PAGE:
The Minister-designate for Trade & Industry, Haruna Iddrissu has given an indication to immediately look into the operations and management of the Ghana Trade Fair Company Limited and see how best to revive it into a profit generating venture.
According to Mr. Iddrisu, the state-owned company with the full support of Parliament could be turned into an International Conference and Exhibition Center through Public-Private Partnership where more revenue would be generated to support various governmental projects.
"We will take immediate look at the operations and management of the Ghana Trade Fair Company Limited. We can turn it around and convert it into an International Conference and Exhibition Center through Public-Private Partnership," he noted.
This, he noted, is critical in seeing the future success of the ailing company which currently is indebted to the tune of about GHÂÂ¢2million.
Mr. Iddrisu made this observation yesterday when he appeared before the Appointments Committee of Parliament to answer to questions relating to his newly assigned ministerial role by the President.
His comments were in response to a petition addressed to the Appointments Committee over the state of the Ghana Trade Fair Company Limited, by Mr. William Duworkpor.
The petitioner had informed the Appointments Committee of Parliament that the State-owned company has not been able to meet its financial obligations and as a result, stands the risk of being sold to defray its debts.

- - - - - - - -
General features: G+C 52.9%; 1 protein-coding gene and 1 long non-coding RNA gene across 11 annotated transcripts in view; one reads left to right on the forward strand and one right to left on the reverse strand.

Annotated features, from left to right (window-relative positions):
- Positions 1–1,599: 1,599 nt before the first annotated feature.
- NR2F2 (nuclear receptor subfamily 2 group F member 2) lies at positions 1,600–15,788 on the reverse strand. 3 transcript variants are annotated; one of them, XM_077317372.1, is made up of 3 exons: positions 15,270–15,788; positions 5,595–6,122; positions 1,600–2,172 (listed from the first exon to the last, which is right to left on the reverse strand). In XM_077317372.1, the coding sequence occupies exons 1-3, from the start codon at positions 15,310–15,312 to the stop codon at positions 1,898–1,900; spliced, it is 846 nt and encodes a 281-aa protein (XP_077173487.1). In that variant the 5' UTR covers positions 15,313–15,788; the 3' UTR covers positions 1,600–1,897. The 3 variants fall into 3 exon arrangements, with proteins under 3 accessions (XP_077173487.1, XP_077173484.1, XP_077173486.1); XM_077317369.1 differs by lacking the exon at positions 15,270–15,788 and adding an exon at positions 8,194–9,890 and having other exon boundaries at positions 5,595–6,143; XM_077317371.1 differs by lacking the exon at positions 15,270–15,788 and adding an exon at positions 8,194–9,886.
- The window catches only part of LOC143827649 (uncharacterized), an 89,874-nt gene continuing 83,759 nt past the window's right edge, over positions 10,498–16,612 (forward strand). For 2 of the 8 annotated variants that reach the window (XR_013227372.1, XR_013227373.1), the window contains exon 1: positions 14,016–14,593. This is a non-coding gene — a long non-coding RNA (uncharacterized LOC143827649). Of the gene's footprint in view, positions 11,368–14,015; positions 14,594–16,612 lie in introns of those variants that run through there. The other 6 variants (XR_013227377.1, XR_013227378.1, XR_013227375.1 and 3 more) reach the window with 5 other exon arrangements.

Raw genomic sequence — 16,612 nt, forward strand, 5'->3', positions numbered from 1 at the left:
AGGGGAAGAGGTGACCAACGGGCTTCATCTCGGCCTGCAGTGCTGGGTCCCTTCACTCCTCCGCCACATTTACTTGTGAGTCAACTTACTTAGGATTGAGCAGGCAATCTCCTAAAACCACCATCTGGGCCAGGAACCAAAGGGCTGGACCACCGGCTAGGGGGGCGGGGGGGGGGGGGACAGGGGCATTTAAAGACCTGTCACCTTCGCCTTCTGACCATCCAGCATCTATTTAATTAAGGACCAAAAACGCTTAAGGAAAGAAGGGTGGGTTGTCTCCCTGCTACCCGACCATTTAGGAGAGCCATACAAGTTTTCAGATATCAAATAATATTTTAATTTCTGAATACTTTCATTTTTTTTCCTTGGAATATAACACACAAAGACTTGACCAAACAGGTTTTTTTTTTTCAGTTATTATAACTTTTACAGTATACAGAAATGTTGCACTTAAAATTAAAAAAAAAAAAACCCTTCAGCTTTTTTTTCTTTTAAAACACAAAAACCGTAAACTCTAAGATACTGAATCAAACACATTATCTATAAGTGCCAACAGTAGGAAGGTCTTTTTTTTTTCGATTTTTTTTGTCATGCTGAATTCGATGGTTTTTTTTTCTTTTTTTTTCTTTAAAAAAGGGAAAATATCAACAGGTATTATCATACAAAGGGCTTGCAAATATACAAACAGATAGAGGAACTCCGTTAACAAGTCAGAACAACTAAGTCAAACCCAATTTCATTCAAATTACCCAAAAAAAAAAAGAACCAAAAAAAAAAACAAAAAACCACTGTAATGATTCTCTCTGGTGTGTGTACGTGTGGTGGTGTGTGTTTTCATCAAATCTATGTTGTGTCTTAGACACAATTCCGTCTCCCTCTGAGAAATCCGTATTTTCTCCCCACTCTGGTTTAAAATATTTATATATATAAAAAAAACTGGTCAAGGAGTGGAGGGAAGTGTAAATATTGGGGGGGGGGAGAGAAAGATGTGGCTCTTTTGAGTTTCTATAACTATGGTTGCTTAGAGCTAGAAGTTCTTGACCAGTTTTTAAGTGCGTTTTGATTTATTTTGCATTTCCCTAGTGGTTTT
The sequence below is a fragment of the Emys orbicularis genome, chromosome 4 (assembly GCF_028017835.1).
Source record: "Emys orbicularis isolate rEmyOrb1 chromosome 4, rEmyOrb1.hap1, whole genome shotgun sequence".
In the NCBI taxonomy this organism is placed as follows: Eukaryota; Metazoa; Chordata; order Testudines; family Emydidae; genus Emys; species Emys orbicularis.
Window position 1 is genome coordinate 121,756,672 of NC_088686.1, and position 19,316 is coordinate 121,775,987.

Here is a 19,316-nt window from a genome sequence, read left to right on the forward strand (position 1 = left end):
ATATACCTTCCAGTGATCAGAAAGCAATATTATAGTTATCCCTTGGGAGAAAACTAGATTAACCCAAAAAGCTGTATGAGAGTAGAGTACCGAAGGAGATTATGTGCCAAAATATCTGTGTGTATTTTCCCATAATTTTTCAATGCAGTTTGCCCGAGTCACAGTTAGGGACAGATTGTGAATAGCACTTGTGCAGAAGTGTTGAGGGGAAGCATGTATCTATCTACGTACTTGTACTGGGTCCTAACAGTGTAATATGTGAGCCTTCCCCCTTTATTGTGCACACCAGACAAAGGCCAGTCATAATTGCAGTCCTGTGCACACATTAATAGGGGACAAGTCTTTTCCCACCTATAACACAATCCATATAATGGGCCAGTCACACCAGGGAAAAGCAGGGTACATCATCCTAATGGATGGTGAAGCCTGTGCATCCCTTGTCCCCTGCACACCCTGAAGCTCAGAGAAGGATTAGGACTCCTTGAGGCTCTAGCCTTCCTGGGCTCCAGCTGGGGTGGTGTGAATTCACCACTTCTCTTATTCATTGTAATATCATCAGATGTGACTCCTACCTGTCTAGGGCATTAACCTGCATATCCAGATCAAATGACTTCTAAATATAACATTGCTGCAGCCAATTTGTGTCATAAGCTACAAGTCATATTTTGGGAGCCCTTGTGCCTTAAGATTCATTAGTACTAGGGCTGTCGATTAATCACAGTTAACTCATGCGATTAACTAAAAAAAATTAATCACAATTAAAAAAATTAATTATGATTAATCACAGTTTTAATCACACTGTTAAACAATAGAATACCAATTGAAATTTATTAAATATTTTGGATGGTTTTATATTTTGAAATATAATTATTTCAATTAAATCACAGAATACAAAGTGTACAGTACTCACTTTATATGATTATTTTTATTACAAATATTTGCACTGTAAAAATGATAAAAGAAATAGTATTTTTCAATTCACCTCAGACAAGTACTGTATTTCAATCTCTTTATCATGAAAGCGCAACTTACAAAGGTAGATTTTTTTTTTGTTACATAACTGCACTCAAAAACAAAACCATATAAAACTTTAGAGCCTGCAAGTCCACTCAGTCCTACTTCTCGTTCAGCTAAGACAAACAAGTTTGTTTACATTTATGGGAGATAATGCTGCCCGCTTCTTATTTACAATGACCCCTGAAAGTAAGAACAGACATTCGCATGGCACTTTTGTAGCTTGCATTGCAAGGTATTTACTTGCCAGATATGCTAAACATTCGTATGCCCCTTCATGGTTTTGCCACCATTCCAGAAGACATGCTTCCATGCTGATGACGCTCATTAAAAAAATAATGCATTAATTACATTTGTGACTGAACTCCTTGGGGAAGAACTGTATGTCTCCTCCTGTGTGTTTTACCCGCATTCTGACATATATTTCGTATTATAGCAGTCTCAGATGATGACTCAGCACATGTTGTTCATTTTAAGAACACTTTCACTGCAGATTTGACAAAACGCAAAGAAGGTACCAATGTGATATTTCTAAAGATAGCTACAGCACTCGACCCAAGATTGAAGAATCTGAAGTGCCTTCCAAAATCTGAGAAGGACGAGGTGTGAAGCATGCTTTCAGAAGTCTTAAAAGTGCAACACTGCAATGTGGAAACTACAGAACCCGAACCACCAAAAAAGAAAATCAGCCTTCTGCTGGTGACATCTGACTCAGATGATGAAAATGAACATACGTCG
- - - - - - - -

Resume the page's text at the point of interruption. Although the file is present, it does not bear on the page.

The Ghana Trade Fair Company Limited is in serious crisis following its failure to meet its financial obligations to both public and private companies. As a result of this, series of court actions have been taken against the company by disgruntled public and private institutions the company is indebted to.
This has led to the frozen of its accounts and therefore, could not generate any revenue to run its operations. Should the government fail to bail out the company, the Ghana Trade Fair Company Limited stands the risk of being sold to defray its
Commenting further on how to revive the ailing company, Mr. Iddrisu said his outfit would also make sure that some compensation package are paid to the original landowners, since to the best of his knowledge, the State has not honoured its obligation in that regard.
Going forward on the matter, Mr. Iddrisu said he would make sure the landowners are given some equity "so that there will be some self-belongingness in the company."
The nominee also addressed issues bothering on trade, especially, on the Economic Partnership Agreements (EPA) and retail business in the country. On the issue of the EPAs, he noted that "Ghana will not sign onto an economic agreement that will be inimical" to Ghanaian businesses.
He said in dealing with the EPAs, he would need to collaborate with his counterparts in neighbouring Nigeria and La Cote d' Ivoire.
On the issue of retail trade in the country, the nominee conceded that it was major stumbling block to contend with but assured that through legislation and revival of the GIPC laws, that hurdle would surely be crossed.
"Retail trade is a major challenging issue. In Ghana, we are not protecting our own indigenous businesses. We can only achieve protecting our indigenous businesses through legislation," he noted.
According to Mr. Iddrisu, retail business should be an exclusive reserve for Ghanaian businesses and would do his possible best to ensure that when given the nod as a minister for Trade and Industry.
Businesses like hairdressing saloons, barbering shops, selling of scratch cards among many others, he noted should be exclusively for Ghanaian businesses.
He said in protecting Ghanaian businesses, his outfit would make sure that any business entering into the country registers with the Ghana Revenue Authority (GRA) and other tax institutions for the purpose of monitoring their activities and tax collection